Critics claim that the rise of the sharing economy is the by-product of a labor market providing no full time jobs, few benefits, and little security, that it rolls back worker protections and takes advantage of the “free-agent nation,” which itself is another term designed to help us feel better about underemployment.”

The Millennials shall inherit the Earth but is it a financial frontier we want to be responsible for anymore? It’s a brave new world, yet 2 out of 3 of us are still too scared to make a basic household budget.

One interesting survey even found that 46 percent of financial planners don’t have retirement plans themselves.”

Accurately demonstrated throughout Dollars and Sense with multiple stories, studies, and citations reinforcing one simple thematic point: spending money feels so good we are willing to spend more and with less responsibility as the distance — even if only electronically or plastic (credit & debit cards) — between us and our money increases.

Sometimes the hardest step to fixing a problem is first acknowledging the problem exist.

What does this mean for us, our personal finances, and the future? The book illustrates a stark but hopeful future if our increasing financial awareness leads to an equal increase in personal accountability. “Past performance is no guarantee of future success,” per the book and investment broker brochures everywhere, so hopefully past financial missteps are no guarantee of continued failure for our generation either.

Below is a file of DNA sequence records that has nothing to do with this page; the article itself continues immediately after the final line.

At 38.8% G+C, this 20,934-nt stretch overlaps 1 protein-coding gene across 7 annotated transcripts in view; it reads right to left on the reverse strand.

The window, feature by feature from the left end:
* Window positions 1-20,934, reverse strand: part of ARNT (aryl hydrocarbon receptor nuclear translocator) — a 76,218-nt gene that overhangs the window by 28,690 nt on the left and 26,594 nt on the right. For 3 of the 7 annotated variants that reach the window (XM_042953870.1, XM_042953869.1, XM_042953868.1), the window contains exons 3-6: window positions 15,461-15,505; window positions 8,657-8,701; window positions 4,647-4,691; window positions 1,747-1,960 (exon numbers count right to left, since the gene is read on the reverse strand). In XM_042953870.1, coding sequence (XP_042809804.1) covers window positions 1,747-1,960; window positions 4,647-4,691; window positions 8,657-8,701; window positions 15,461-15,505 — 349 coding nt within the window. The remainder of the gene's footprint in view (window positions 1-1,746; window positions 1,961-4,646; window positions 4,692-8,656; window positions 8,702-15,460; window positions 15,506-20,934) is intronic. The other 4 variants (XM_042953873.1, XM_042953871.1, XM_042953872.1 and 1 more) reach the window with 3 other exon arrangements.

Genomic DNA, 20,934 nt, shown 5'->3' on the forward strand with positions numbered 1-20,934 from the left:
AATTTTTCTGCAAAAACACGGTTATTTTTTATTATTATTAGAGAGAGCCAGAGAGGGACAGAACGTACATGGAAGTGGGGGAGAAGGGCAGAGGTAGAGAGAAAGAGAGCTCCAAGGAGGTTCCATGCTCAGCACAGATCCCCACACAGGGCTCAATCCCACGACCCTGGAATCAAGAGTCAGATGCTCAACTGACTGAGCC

I usually have closing thoughts for these book reviews but in this instance, the book says it best. I believe you can spend less than you earn, or earn more than you spend by putting the “personal” back in personal finance. If you don’t like my motto, that’s fine. I’ll end with this better quote from the book:

We could wait for societal or governmental interest to put programs in place to protect us from our own foolishness. Or we could become more aware of our limitations, design personal systems to correct ourselves, and take control of our financial decisions so that our precious, finite, and immesurably valuable lives can grow richer every day.”